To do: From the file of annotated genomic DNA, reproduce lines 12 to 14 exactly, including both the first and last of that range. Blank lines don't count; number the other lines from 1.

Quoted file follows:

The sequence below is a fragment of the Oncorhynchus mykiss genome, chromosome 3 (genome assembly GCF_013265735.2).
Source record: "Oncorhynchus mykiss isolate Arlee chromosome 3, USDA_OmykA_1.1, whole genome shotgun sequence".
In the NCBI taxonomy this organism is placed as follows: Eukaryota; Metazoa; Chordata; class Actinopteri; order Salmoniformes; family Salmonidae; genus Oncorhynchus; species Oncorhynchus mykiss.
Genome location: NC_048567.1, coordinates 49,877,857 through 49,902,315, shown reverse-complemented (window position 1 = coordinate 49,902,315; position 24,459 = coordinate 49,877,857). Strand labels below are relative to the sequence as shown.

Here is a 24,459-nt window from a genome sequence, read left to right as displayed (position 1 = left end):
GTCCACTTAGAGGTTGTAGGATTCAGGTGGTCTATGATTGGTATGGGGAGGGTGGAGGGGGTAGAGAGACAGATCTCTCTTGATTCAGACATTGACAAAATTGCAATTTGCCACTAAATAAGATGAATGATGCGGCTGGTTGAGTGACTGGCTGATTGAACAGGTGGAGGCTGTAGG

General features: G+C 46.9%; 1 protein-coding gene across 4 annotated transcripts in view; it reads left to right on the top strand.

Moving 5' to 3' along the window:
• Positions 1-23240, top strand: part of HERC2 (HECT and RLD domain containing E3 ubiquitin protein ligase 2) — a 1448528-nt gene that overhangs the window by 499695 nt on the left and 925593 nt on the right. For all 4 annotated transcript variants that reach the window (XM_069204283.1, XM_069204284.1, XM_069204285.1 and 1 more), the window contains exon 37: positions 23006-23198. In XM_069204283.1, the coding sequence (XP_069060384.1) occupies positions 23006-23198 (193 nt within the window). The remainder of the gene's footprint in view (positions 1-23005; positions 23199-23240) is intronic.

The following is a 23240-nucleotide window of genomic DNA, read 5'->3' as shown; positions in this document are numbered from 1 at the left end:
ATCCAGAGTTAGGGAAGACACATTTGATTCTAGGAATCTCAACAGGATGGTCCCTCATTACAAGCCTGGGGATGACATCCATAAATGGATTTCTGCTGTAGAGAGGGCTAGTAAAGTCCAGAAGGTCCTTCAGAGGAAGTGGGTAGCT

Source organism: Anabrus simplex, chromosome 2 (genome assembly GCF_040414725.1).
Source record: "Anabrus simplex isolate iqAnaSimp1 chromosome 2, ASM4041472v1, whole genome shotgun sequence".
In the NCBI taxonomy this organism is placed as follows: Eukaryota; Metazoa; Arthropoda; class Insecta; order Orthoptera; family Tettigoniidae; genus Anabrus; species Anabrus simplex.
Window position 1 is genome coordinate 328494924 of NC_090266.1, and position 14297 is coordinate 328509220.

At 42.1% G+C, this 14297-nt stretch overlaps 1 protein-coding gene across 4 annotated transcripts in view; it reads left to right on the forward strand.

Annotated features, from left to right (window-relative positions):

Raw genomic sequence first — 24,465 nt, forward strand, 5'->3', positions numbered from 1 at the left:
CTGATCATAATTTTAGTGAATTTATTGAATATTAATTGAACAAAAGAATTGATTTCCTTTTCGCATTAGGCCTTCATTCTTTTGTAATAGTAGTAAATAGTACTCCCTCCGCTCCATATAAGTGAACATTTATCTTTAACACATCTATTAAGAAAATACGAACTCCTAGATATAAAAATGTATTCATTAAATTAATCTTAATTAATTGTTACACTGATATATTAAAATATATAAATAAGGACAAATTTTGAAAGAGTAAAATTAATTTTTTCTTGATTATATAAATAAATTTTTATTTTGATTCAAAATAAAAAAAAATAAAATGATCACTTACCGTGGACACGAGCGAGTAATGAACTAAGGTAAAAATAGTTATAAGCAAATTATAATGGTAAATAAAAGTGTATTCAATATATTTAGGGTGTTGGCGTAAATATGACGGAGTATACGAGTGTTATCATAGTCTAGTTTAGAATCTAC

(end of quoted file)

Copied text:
Source organism: Anabrus simplex, chromosome 2 (genome assembly GCF_040414725.1).
Source record: "Anabrus simplex isolate iqAnaSimp1 chromosome 2, ASM4041472v1, whole genome shotgun sequence".
In the NCBI taxonomy this organism is placed as follows: Eukaryota; Metazoa; Arthropoda; class Insecta; order Orthoptera; family Tettigoniidae; genus Anabrus; species Anabrus simplex.